The reason why I like this library, apart from remembering me the time I was programming with Mozart, is that it permits to implement quickly exact algorithms based on enumeration. While enumeration is usually disregarded as inefficient (“ehi, it is just brute force!”), it is still one of the best method to solve small instances of almost any combinatorial optimization problem. In addition, many sophisticated exact algorithms use plain enumeration as a subroutine, when during the search process the size of the problem becomes small enough.
Consider now the Maximum Clique Problem: Given an undirected graph , the problem is to find the largest complete subgraph of . More formally, you look for the largest subset of the vertex set such that for any pair of nodes in there exists an arc .
The well-known branch-and-bound algorithm of Carraghan and Pardalos  is based on enumeration. The implementation of Applegate and Johnson, called dfmax.c, is a very efficient implementation of that algorithm. Next, I show a basic implementation of the same algorithm that uses CBack for backtracking.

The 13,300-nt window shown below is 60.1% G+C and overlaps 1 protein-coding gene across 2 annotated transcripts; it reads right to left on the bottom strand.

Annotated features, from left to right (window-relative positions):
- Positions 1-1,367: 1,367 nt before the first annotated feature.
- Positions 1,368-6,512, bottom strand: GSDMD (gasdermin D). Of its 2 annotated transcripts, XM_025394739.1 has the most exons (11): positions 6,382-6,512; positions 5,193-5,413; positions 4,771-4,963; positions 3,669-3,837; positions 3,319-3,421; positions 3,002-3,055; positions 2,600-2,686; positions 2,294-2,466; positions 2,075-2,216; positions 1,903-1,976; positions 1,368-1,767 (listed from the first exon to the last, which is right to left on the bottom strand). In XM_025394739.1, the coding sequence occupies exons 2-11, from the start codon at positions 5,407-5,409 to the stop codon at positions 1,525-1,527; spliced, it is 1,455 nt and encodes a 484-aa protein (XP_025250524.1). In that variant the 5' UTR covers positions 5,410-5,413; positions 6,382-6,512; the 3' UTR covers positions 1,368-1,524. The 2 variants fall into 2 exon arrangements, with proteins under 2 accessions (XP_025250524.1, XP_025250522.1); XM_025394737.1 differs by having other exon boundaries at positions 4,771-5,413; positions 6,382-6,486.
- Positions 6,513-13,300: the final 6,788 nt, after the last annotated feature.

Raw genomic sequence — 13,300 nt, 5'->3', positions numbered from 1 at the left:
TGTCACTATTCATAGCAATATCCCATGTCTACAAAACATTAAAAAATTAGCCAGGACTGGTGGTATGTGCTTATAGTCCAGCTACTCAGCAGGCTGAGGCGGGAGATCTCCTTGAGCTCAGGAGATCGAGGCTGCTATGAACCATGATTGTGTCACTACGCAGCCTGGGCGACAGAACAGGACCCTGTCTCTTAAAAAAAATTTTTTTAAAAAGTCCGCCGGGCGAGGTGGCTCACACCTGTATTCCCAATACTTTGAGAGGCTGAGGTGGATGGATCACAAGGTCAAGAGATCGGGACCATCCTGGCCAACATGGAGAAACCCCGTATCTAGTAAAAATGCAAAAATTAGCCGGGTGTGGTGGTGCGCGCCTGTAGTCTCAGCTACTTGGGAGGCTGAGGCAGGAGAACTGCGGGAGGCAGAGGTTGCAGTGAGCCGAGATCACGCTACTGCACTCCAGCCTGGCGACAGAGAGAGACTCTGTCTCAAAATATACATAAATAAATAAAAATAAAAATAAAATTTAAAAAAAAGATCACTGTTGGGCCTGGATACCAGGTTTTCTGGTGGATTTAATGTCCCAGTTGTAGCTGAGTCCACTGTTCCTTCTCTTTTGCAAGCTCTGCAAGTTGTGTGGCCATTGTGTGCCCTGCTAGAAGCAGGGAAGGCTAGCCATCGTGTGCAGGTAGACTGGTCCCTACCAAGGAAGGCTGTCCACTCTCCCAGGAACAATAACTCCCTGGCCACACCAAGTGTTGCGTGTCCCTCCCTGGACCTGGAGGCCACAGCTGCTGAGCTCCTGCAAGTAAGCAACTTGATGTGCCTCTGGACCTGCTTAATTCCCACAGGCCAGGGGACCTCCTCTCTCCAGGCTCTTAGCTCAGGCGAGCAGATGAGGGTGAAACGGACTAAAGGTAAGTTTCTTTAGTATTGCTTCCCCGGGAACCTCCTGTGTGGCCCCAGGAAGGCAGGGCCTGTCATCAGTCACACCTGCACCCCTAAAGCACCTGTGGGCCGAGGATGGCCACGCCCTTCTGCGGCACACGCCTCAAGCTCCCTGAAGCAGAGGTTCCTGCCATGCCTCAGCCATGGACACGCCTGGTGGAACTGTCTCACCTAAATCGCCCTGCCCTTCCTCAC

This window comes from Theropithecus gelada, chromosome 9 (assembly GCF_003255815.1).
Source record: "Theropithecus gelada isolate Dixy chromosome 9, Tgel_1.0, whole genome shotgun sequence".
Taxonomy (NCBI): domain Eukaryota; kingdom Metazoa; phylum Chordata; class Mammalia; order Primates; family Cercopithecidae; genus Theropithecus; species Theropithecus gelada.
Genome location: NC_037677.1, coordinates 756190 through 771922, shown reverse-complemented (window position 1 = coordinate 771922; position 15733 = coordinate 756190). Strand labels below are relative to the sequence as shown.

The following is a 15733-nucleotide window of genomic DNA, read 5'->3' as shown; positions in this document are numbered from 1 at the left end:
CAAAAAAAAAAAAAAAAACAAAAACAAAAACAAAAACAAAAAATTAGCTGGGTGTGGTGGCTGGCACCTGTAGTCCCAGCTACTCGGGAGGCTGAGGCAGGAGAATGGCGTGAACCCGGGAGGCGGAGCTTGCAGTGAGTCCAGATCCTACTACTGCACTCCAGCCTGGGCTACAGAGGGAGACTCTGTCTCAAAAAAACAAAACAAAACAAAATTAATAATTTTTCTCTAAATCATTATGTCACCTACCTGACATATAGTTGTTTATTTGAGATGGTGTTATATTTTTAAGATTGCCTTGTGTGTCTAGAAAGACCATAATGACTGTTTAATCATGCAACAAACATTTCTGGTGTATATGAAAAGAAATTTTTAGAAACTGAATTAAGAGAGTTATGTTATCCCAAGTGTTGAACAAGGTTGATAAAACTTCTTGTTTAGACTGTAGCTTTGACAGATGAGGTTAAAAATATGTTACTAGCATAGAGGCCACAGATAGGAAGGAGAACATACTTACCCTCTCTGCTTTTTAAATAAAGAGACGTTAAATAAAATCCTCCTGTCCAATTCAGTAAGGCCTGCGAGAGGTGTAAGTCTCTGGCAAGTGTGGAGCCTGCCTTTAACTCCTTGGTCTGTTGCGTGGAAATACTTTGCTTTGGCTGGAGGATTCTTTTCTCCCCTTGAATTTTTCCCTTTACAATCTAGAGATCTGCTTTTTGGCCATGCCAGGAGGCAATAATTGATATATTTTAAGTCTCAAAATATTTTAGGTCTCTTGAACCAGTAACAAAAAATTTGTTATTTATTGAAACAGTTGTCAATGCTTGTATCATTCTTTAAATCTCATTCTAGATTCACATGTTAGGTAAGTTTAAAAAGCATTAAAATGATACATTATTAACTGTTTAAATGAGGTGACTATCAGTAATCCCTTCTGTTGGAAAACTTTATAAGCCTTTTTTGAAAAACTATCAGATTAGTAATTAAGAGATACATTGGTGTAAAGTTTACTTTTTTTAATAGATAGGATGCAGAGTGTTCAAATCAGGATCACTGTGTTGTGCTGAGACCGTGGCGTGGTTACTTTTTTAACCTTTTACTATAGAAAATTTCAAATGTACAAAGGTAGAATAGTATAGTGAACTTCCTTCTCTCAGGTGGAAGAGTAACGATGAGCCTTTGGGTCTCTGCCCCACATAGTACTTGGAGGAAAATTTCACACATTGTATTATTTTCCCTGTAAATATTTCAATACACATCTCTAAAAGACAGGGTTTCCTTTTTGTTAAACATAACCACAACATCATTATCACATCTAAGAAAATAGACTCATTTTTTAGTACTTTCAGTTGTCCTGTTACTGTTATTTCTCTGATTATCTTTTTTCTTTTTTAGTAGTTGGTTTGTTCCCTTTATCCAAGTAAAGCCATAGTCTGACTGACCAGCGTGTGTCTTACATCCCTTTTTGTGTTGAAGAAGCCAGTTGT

The Carraghan and Pardalos algorithm uses three sets: the current clique , the largest clique found so far , and the set of candidate vertices . The pseudo code of the algorithm is as follows (as described in ):
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As you can see, the backtracking is here described in terms of a recursive function. However, using CBack, we can implement the same algorithm without using recursion.
Maximum Clique with CBack
We use an array
S of integers, one for each vertex of .
S[v]=0, then vertex belongs to the candidate set ; if
S[v]=1, then vertex is in ; if
S[v]=2, then vertex cannot be neither in nor in . The variable